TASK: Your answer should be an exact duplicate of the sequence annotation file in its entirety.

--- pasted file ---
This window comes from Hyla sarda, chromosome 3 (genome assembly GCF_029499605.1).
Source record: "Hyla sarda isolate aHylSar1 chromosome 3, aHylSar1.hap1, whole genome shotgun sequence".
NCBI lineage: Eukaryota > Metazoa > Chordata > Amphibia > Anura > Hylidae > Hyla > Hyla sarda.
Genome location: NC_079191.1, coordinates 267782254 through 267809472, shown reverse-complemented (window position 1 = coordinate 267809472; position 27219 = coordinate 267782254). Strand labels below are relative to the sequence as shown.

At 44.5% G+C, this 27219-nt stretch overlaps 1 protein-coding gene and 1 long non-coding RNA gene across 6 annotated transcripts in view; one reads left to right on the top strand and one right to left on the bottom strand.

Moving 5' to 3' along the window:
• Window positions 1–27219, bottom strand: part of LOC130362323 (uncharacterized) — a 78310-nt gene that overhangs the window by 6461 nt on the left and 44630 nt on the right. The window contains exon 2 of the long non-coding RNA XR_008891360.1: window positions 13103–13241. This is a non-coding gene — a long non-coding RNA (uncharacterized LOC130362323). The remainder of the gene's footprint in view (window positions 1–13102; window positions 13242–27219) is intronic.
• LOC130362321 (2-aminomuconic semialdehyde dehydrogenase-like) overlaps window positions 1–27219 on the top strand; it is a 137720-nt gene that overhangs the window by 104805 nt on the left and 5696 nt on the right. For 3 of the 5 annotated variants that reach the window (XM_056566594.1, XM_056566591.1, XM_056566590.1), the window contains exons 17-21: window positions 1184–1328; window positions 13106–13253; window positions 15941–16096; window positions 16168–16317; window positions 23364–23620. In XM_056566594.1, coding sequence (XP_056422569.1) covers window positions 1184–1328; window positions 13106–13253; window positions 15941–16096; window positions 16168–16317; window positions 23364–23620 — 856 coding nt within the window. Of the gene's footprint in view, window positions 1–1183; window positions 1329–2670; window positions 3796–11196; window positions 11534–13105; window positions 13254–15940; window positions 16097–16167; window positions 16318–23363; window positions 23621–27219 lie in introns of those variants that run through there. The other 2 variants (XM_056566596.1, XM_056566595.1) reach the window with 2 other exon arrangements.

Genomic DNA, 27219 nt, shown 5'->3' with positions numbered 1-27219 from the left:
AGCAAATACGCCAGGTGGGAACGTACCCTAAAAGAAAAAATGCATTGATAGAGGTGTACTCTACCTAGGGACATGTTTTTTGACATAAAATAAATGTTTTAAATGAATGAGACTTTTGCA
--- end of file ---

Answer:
This window comes from Hyla sarda, chromosome 3 (genome assembly GCF_029499605.1).
Source record: "Hyla sarda isolate aHylSar1 chromosome 3, aHylSar1.hap1, whole genome shotgun sequence".
NCBI lineage: Eukaryota > Metazoa > Chordata > Amphibia > Anura > Hylidae > Hyla > Hyla sarda.
Genome location: NC_079191.1, coordinates 267782254 through 267809472, shown reverse-complemented (window position 1 = coordinate 267809472; position 27219 = coordinate 267782254). Strand labels below are relative to the sequence as shown.

At 44.5% G+C, this 27219-nt stretch overlaps 1 protein-coding gene and 1 long non-coding RNA gene across 6 annotated transcripts in view; one reads left to right on the top strand and one right to left on the bottom strand.

Moving 5' to 3' along the window:
• Window positions 1–27219, bottom strand: part of LOC130362323 (uncharacterized) — a 78310-nt gene that overhangs the window by 6461 nt on the left and 44630 nt on the right. The window contains exon 2 of the long non-coding RNA XR_008891360.1: window positions 13103–13241. This is a non-coding gene — a long non-coding RNA (uncharacterized LOC130362323). The remainder of the gene's footprint in view (window positions 1–13102; window positions 13242–27219) is intronic.
• LOC130362321 (2-aminomuconic semialdehyde dehydrogenase-like) overlaps window positions 1–27219 on the top strand; it is a 137720-nt gene that overhangs the window by 104805 nt on the left and 5696 nt on the right. For 3 of the 5 annotated variants that reach the window (XM_056566594.1, XM_056566591.1, XM_056566590.1), the window contains exons 17-21: window positions 1184–1328; window positions 13106–13253; window positions 15941–16096; window positions 16168–16317; window positions 23364–23620. In XM_056566594.1, coding sequence (XP_056422569.1) covers window positions 1184–1328; window positions 13106–13253; window positions 15941–16096; window positions 16168–16317; window positions 23364–23620 — 856 coding nt within the window. Of the gene's footprint in view, window positions 1–1183; window positions 1329–2670; window positions 3796–11196; window positions 11534–13105; window positions 13254–15940; window positions 16097–16167; window positions 16318–23363; window positions 23621–27219 lie in introns of those variants that run through there. The other 2 variants (XM_056566596.1, XM_056566595.1) reach the window with 2 other exon arrangements.

Genomic DNA, 27219 nt, shown 5'->3' with positions numbered 1-27219 from the left:
AGCAAATACGCCAGGTGGGAACGTACCCTAAAAGAAAAAATGCATTGATAGAGGTGTACTCTACCTAGGGACATGTTTTTTGACATAAAATAAATGTTTTAAATGAATGAGACTTTTGCA